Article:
In Britain, the Kenyan President, Deniel Arap Moi, met Prime Minister Margaret Thatcher on Wednesday (13 June) -- the second day of his four-day official visit to London.
GV Kenyan President Daniel Arap Moi arrives in car at No. 10 Downing Street and is greeted by British Prime Minister Margaret Thatcher and poses for photographs (2 shots)
SCU INTERIOR President Moi and Mrs. Thatcher posing for photographs and leaving room
SV PAN FROM Photographers TO President Moi in news conference (2 shots)
SCU President Moi speaking in English to newsmen
MOI: "We know that there has been a change in Zimbabwe. An election has taken place, a black Prime Minister has been elected, a white President nominated with no power. What we would like to see is that, let, let all those in Rhodesia, those leaders in Rhodesia, and those outside Rhodesia meet together and discuss how to go about it. There is a solution that would bring stability in Zimbabwe. My concern is the future stability -- if you recognise one section, group or section, whether that section carries a big majority, still you have a problem, you prolong the situation, you prolong the suffering and that's why I feel that with great understanding, with practical thinking, all of them should come together and see the future and forget hiding in political cacoons."
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Background: In Britain, the Kenyan President, Deniel Arap Moi, met Prime Minister Margaret Thatcher on Wednesday (13 June) -- the second day of his four-day official visit to London. President Moi has also had talks with members of the new Conservative Government and leading British businessmen. He is staying at Buckingham Palace as the guest of Queen Elizabeth the Second. It is his first state visit since becoming President of Kenya in October after the death of Jomo Kenyatta.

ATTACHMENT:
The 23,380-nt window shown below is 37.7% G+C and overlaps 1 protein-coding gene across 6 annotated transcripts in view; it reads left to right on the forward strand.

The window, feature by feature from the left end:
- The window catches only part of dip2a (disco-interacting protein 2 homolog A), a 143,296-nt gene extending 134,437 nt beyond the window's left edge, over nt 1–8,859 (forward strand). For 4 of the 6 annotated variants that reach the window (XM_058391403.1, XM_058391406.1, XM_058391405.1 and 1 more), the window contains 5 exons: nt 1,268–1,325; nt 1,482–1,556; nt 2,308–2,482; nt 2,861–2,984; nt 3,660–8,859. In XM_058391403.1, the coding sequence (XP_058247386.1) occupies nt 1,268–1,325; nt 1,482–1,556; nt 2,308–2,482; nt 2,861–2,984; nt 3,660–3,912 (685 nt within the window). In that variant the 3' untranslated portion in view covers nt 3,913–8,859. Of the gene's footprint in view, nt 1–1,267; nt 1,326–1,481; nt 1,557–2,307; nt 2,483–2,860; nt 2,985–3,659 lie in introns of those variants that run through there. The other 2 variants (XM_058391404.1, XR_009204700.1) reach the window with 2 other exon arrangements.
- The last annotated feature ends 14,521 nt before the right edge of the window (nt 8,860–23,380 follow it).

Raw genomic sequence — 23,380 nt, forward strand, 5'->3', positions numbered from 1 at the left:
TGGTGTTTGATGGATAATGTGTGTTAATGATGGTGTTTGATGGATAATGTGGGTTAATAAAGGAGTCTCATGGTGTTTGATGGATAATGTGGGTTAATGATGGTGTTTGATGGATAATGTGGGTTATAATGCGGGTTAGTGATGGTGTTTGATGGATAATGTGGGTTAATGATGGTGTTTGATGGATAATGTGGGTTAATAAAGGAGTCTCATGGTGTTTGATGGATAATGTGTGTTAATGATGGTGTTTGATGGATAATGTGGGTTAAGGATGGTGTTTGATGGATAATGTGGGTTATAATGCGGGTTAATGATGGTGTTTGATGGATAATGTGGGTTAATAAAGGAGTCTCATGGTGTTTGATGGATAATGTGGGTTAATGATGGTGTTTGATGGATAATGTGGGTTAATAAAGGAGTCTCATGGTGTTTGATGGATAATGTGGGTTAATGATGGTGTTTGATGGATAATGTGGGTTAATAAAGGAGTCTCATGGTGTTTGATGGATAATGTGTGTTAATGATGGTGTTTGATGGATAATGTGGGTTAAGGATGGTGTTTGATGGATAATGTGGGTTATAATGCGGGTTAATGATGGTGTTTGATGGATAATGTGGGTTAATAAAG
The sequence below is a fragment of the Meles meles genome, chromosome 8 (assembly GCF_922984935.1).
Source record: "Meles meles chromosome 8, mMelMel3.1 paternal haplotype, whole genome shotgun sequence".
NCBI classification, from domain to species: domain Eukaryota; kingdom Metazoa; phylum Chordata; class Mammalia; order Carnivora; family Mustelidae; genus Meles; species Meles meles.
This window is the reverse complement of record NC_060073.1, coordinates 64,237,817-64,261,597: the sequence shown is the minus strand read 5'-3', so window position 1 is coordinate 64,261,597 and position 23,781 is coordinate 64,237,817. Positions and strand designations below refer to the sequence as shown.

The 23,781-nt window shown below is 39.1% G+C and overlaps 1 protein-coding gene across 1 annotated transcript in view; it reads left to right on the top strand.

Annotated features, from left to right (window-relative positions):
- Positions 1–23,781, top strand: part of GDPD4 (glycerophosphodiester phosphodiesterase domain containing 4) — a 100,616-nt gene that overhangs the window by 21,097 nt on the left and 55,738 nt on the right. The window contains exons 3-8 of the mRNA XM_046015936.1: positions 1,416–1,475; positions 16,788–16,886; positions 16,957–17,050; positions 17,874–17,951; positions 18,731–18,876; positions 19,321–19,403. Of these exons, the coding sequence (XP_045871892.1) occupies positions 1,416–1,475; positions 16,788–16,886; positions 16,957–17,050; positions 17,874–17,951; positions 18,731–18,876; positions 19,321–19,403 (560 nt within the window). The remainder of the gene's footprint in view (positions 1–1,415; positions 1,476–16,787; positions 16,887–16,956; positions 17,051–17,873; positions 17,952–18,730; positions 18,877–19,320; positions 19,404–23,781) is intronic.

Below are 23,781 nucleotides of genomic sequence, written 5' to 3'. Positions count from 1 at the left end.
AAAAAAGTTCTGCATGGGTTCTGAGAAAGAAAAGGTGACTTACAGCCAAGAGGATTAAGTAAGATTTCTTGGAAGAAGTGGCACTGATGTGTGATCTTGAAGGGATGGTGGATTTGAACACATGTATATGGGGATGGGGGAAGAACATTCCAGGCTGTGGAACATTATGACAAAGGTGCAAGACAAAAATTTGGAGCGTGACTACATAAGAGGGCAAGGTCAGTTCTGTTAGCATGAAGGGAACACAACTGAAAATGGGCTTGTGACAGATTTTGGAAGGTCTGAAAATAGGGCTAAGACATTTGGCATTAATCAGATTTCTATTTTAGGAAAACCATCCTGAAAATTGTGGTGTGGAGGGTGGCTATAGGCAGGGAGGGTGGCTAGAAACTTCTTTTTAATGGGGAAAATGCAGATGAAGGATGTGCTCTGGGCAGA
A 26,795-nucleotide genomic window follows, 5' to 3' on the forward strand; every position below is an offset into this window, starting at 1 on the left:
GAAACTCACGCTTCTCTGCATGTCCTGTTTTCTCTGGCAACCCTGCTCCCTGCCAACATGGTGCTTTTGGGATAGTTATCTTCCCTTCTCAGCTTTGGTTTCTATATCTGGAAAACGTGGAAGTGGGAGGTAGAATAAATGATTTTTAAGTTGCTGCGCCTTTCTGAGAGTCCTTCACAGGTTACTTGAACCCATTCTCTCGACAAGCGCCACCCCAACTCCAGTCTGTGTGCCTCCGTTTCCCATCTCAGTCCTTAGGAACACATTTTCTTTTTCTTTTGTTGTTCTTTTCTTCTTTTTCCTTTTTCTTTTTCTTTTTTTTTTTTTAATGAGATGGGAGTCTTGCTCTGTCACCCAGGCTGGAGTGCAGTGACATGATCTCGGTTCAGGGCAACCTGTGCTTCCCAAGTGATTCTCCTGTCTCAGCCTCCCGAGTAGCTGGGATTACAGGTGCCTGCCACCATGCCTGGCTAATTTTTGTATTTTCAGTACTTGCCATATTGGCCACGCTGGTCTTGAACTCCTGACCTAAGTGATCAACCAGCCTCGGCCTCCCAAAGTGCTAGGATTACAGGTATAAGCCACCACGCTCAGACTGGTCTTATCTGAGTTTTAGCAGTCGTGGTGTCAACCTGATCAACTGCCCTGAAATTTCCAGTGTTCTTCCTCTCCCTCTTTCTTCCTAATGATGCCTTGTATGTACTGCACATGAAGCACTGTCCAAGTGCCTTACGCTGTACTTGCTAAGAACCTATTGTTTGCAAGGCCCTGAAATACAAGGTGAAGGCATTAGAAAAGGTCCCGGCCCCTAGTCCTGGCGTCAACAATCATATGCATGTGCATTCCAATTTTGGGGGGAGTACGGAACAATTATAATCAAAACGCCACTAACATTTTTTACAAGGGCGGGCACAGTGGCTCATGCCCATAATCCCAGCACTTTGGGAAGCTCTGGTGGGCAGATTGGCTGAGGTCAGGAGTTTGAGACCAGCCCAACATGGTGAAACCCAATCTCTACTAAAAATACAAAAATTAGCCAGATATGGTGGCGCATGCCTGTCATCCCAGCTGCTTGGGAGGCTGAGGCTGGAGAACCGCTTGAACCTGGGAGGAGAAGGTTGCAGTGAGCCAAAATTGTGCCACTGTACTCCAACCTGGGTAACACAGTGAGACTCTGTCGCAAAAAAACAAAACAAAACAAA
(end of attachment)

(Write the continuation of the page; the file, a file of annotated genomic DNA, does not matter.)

SYNOPSIS: President Moi's talks with Mrs. Thatcher centred on recent developments in southern Africa. The month old British Conservative government welcomed the end of white majority rule in Zimbabwe Rhodesia following the general election, won by Bishop Abel Muzorewa. However, Kenya has rejected the internal settlement and has not recognised the legitimacy of the new multiracial government since it claims the poll was not truly democratic.
Britain is not expected to take any decision on the recognition of Bishop Muzorewa's administration before the Commonwealth Summit Conference in Lusaka in August. After his talks with Mrs. Thatcher, President Moi said it was necessary to take a fresh approach to the problem of the future of Zimbabwe Rhodesia since the situation had obviously changed because of the election. He outlined his proposals for a permanent peace formula during a news conference at number ten, Downing Street.